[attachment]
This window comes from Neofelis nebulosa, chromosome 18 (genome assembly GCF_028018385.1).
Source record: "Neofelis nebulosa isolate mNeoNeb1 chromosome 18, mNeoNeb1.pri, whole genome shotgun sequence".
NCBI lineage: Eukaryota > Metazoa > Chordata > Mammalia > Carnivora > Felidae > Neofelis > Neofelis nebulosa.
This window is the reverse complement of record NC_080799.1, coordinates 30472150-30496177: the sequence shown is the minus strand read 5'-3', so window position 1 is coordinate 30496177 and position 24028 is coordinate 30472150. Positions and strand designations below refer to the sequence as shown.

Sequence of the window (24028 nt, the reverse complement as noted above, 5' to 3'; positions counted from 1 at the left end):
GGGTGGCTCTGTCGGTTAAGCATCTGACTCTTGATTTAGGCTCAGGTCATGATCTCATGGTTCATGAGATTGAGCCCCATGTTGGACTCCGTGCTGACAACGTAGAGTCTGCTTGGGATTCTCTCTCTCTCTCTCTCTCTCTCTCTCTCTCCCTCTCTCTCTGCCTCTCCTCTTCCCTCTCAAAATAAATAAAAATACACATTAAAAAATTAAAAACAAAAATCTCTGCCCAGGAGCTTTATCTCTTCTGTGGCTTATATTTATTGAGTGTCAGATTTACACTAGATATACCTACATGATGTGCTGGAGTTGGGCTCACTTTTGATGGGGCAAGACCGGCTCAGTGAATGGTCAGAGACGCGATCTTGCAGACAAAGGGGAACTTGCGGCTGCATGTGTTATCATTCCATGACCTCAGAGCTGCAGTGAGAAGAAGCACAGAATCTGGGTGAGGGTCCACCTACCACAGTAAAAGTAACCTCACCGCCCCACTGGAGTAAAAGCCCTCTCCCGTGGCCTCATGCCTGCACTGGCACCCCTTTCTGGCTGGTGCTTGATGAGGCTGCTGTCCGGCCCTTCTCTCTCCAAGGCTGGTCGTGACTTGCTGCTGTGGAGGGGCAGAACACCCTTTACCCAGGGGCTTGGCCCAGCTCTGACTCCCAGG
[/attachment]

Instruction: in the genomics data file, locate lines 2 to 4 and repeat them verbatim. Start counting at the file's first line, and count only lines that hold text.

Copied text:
Source record: "Neofelis nebulosa isolate mNeoNeb1 chromosome 18, mNeoNeb1.pri, whole genome shotgun sequence".
NCBI lineage: Eukaryota > Metazoa > Chordata > Mammalia > Carnivora > Felidae > Neofelis > Neofelis nebulosa.
This window is the reverse complement of record NC_080799.1, coordinates 30472150-30496177: the sequence shown is the minus strand read 5'-3', so window position 1 is coordinate 30496177 and position 24028 is coordinate 30472150. Positions and strand designations below refer to the sequence as shown.